Adam Kszczot, winner of the 800m at the IAAF World Indoor Tour Meeting in Dusseldorf (© Gladys Chai von der Laage)
Just the thought of tight indoor tracks sends some runners shivers down the spine. Race strategies and tactics for races longer than one lap on the 200m track completely differ from the outdoors.
“Not for me,” insists Adam Kszczot with a wide grin. He’s got all reason to speak confidently.
The Pole opened his 2017 indoor season with a world-leading 1:46.17 800m victory in Dusseldorf at the PSD Bank Meeting, which formed the second leg of the IAAF World Indoor Tour. He delivered his victory with as much confidence as he speaks.
Pace maker Bram Som led the pack through halfway in 51.47, Kszczot never more than a stride length behind the experienced Dutchman. At 250 metres, Som stepped off the track and made way for Kszczot, who went through 600m in 1:18.87. He remained unchallenged by the field that included world indoor and outdoor medallists and closed the race with a 27.30 for the last 200m to stop the clock at 1:46.17 and the crowd cheered as though he were a local athlete.
In all fairness, Kszczot and Dusseldorf have history. At the start line, the 27-year-old was introduced as ‘Mr. PSD Bank Meeting’ for good reason. He has now won at the meeting for the sixth year in a row, recorded five sub-1:46.50 times, two world leads and set the meeting record at 1:45.44 at his first appearance in 2012 before bettering it by 0.02 in 2014.
Though the race in Dusseldorf was a formidable front-running display from Kszczot, he has proven his tactical strength indoors on numerous occasions.
“I’m the type of runner that runs with strength and it’s not a problem to switch a gear during the race,” he explains.
“Even the short strides are enough to pass four or five people instantly. It helps when you’re running fast because no one will accelerate around the curves and if you’re two or three metres ahead, no one will catch you back. Very few people could do it in the past few years.”
He is right. Since 2014 he has won 14 out of 17 indoor 800m races, owns two European indoor titles, a world indoor silver and bronze, and his national indoor record of 1:44.57 ranks him fourth on the world indoor all-time list.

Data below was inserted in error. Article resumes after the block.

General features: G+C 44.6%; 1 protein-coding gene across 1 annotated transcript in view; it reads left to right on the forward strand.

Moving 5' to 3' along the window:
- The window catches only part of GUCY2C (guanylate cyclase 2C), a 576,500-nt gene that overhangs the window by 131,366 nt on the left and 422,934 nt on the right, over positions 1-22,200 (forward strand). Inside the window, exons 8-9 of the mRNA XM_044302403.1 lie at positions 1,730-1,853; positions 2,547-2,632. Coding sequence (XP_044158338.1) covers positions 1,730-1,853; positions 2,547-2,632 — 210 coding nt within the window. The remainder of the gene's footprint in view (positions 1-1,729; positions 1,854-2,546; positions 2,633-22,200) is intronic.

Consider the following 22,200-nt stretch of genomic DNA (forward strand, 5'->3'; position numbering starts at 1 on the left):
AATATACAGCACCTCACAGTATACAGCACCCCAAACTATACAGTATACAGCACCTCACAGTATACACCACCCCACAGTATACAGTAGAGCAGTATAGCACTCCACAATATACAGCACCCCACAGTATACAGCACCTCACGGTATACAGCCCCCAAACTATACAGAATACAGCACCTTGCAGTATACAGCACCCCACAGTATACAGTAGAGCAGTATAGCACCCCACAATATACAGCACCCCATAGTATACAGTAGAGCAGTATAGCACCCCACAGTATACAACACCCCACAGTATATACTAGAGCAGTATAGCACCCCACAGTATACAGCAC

Last year he went undefeated in all five races he contested indoors and took the overall win in the IAAF World Indoor Tour, but chose not to use his wildcard entry to the IAAF World Indoor Championships Portland 2016.
“I took the decision with coach really early actually,” he said. “We said we’re going to compete during the indoor season, almost all of it, but just not right to the end. It’s way too long to stay in shape and give your body enough rest before outdoors. And actually I think it was a really good decision.”
This year the men’s 800m isn’t a scoring event on the tour, but Kszczot is still racing in a number of races before making a decision on whether he will compete at the European Indoor Championships in Belgrade in March.
“It’s 50:50,” he said. “I’m not sure yet. After the first two, maybe three races, I’ll know.” He just returned from a 22-day training stint in South Africa, a ‘must-do’ during the cold Polish winter.
“You need to run away from the winter some time,” he says. “Your muscles can’t work under constant pressure; even if you’re running only indoors and doing everything in good conditions there, the 200m track kills you – that’s what my opinion is.”
With a successful training camp behind him, he is now ready to see whether some adjustments in his training programmes over the winter months will manifest themselves in his coming races, which include the Copernicus Cup in Torun, Poland on 10 February.
“I’ve tried to do some improvements with myself – especially in the gym,” he says. “We changed things up in mainly November, December and the beginning of January, then we went back to the normal workouts and that was really good, especially in the speed areas and things like 6x1000m, but we will see.
“The 800, it’s so confusing. The coaches, the athletes, everything goes right, and in the end the final result isn’t as good as the training programme showed.”
Looking to the outdoor season and what his main goals for 2017 are, “the time is secondary” for the two-time European champion. What’s currently missing in his selection of major medals is a world title.
He took silver at the IAAF World Championships Beijing 2015 behind world record-holder David Rudisha and a medal from the IAAF World Championships London 2017 tops his list of priorities.
“It doesn’t matter how fast you run during the season, it matters how fast or how good of a race tactically you do in the final,” he said. “That’s the most important thing. No one will remember if someone runs 1:41 or 1:44; everyone remembers the champions.”
Michelle Sammet for the IAAF